API Best Practices

Jennifer Kinsey

So you’re writing a Rails API?

Time to consider best practices for writing an API.

Naming Conventions

When structuring your endpoints, ensure you are using plural nouns instead of singular ones or verbs. Eg — /cars/711 instead of /car/711 even though it is just returning one car.

And don’t use /getAllCars.

Be consistent.


Documentation for an API is critical for those implementing your API. There’s a number of services that can assist in helping with documentation for a RESTful API, like Swagger. Benefits of Swagger include:

  • Documentation is clear and can be read by developers and layman alike. With a friendly UI, your end users can visualize and have input on the API if it’s still being developed.
  • Additionally, the documentation is machine readable. So the same code generated in the Swagger docs can be used in your processes.

Here’s some example of Swagger output from setlist.fm’s API documentation. Notice that the example below also utilizes versioning (v 1.0). More on that below.

Test, test, test

Make sure to test all routes and all exceptions. You’ve put in the artist name and it returns a 200 status. But what if the end user doesn’t put in the required param. Did you test for that? Test for everything.

Here are some tips on writing specs: http://www.betterspecs.org/

For a Rails app, consider using a gem such as SimpleCov to help ensure your API is fully tested.

Handle exceptions well

So you query for an id that doesn’t exist and you get a nice 500 line error response back. Is that helpful for your end user?

Consider condensing that down to a few lines of code that will actually be helpful:

rescue_from ActiveRecord::RecordNotFound do |exception|
json_response({ message: exception.message }, :not_found)

Success messages

In addition to have succinct and meaningful messages for exceptions, let’s also make sure success messages are meaningful. Instead of just a 201 success status being returned from a put request, we can do this:

def update
if @album.update!(album_params)
render status: 200, json: {
message: "Your album has been updated successfully."

Authentication and Authorization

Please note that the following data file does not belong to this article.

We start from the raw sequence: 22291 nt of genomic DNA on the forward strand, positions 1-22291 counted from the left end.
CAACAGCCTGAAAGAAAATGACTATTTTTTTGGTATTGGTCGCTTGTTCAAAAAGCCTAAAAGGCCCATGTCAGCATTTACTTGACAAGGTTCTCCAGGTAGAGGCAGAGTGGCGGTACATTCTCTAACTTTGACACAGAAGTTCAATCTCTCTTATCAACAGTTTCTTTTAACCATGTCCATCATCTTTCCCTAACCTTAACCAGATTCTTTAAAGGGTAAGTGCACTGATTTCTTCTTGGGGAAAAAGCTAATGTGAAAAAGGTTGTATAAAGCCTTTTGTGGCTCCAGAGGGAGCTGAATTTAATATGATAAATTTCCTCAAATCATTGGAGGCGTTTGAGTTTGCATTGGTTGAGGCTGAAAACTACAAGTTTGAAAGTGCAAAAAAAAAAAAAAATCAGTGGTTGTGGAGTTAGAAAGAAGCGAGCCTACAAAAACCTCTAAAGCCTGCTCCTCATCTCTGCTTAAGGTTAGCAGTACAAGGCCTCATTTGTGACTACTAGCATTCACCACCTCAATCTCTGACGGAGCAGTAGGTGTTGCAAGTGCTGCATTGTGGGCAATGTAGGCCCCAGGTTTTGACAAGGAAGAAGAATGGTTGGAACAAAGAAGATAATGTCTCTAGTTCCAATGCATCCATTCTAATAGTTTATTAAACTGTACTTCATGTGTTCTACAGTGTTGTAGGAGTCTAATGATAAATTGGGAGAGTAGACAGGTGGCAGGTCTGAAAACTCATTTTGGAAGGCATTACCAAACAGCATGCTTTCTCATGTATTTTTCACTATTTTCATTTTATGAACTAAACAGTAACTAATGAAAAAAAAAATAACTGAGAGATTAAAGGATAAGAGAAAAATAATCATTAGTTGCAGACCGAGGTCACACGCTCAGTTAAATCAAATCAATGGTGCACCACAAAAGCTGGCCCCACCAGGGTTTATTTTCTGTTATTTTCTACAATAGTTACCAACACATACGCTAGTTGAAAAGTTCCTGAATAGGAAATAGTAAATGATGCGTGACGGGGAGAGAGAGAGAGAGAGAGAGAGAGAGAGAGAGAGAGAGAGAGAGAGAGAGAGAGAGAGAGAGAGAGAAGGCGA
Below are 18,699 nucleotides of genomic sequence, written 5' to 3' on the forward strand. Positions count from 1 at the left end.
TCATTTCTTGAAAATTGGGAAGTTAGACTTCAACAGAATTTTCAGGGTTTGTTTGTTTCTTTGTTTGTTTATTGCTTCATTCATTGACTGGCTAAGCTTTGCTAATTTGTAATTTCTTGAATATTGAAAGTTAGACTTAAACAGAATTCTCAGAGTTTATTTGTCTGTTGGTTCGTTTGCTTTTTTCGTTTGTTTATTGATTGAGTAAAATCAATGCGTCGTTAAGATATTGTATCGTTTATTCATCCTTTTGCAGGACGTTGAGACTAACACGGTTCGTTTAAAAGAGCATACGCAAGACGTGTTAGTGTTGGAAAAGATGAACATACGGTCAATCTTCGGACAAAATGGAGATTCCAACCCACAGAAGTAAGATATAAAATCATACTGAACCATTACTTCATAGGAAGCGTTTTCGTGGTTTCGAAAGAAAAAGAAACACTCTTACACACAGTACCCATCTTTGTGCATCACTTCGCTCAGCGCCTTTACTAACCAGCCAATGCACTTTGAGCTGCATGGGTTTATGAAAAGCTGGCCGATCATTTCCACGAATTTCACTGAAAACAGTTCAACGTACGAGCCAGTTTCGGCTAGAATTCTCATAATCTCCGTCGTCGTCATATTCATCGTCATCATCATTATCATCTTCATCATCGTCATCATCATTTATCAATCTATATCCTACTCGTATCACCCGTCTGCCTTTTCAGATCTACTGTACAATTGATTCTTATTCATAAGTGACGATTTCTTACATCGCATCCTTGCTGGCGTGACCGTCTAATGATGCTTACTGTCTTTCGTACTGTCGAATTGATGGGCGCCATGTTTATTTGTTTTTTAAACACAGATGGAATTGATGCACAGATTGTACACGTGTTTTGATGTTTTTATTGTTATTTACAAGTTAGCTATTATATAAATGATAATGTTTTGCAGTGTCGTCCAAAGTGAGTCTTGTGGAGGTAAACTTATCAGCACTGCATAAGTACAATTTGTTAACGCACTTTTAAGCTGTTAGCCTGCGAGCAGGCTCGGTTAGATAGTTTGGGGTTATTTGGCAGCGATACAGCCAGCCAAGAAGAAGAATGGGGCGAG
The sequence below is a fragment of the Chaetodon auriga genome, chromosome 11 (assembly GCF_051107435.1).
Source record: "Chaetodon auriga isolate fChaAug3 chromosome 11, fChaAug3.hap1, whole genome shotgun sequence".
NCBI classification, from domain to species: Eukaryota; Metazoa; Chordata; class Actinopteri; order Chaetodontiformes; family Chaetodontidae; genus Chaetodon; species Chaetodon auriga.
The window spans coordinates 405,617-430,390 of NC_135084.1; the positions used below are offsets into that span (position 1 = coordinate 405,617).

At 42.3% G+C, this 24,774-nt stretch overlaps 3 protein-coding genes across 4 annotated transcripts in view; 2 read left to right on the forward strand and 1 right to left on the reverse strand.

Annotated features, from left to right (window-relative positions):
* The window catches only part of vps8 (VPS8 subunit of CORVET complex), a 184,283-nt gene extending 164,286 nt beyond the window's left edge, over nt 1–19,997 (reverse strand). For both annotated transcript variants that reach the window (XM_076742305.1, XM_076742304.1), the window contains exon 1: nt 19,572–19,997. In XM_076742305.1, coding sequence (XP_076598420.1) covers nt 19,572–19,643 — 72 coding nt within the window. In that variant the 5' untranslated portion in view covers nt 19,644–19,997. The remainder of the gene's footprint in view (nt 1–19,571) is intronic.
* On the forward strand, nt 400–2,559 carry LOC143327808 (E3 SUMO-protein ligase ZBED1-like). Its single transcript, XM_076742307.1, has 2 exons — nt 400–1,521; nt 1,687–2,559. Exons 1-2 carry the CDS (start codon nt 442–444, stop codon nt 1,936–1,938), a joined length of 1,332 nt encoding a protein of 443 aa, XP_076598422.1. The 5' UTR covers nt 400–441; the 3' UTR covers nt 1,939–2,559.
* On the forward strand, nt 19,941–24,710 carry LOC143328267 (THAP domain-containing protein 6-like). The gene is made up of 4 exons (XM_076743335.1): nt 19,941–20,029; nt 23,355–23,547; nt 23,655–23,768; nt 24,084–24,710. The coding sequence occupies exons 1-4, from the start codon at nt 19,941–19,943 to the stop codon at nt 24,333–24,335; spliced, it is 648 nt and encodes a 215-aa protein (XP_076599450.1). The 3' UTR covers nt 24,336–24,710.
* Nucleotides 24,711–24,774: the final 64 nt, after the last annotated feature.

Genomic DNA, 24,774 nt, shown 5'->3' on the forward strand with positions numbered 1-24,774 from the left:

You need authentication to prevent potentially malicious or unintentionally harmful put or post requests from hitting your database. You may also want to restrict some end points for certain users — like an admin. HTTP authentication comes in different flavors — token, basic, and digest.

I have familiarity with the jwt gem. You can check out this tutorial which I found helpful to implement in your API project: https://www.sitepoint.com/introduction-to-using-jwt-in-rails/


For the uninitiated, serialization is the process of translating data structures (like objects) into a format that can be stored or transmitted and reconstructed later. This is great for different computing environments as the bits can be reread as basically a clone of the original data through deserialization.

The gem ‘activemodelserializers’ can be used to do just that.


If you are updating your API for improvements with breaking changes and your customer base is already using an older version of the API, versioning is going to be your go-to for preventing angry customers.

No gem necessary. Just make sure you note the files and namespace in the config/routes.rb file correctly. I found this article to be as good as any on versioning in a Rails API: https://chriskottom.com/blog/2017/04/versioning-a-rails-api/

Rate Limiting

To prevent abuse of the API, rate limiting can be incorporated in order to throttle usage in a time period.

Rack Attack and Rack Throttle are two gems that you can use for this job.

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